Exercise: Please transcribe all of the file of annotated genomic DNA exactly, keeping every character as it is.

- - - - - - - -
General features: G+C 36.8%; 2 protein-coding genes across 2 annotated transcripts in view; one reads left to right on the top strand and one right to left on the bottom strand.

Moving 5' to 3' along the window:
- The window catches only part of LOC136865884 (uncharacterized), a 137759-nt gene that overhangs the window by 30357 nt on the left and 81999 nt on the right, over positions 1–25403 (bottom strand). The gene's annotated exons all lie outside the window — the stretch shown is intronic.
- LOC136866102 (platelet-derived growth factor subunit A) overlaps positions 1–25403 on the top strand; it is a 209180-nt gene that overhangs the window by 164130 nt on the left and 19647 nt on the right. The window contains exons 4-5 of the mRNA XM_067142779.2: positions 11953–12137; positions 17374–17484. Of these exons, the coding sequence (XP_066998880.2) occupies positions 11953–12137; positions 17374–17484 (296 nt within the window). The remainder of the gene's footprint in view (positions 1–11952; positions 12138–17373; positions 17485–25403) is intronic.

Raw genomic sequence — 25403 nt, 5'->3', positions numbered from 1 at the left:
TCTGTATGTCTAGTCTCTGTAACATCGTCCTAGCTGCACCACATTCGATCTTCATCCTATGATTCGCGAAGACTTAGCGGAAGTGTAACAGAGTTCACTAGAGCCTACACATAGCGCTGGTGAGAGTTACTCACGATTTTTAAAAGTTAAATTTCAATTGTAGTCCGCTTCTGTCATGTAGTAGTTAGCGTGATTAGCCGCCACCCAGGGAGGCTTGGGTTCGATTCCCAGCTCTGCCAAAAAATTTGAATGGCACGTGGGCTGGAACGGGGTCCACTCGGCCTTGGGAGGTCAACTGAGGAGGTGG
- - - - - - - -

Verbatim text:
General features: G+C 36.8%; 2 protein-coding genes across 2 annotated transcripts in view; one reads left to right on the top strand and one right to left on the bottom strand.

Moving 5' to 3' along the window:
- The window catches only part of LOC136865884 (uncharacterized), a 137759-nt gene that overhangs the window by 30357 nt on the left and 81999 nt on the right, over positions 1–25403 (bottom strand). The gene's annotated exons all lie outside the window — the stretch shown is intronic.
- LOC136866102 (platelet-derived growth factor subunit A) overlaps positions 1–25403 on the top strand; it is a 209180-nt gene that overhangs the window by 164130 nt on the left and 19647 nt on the right. The window contains exons 4-5 of the mRNA XM_067142779.2: positions 11953–12137; positions 17374–17484. Of these exons, the coding sequence (XP_066998880.2) occupies positions 11953–12137; positions 17374–17484 (296 nt within the window). The remainder of the gene's footprint in view (positions 1–11952; positions 12138–17373; positions 17485–25403) is intronic.

Raw genomic sequence — 25403 nt, 5'->3', positions numbered from 1 at the left:
TCTGTATGTCTAGTCTCTGTAACATCGTCCTAGCTGCACCACATTCGATCTTCATCCTATGATTCGCGAAGACTTAGCGGAAGTGTAACAGAGTTCACTAGAGCCTACACATAGCGCTGGTGAGAGTTACTCACGATTTTTAAAAGTTAAATTTCAATTGTAGTCCGCTTCTGTCATGTAGTAGTTAGCGTGATTAGCCGCCACCCAGGGAGGCTTGGGTTCGATTCCCAGCTCTGCCAAAAAATTTGAATGGCACGTGGGCTGGAACGGGGTCCACTCGGCCTTGGGAGGTCAACTGAGGAGGTGG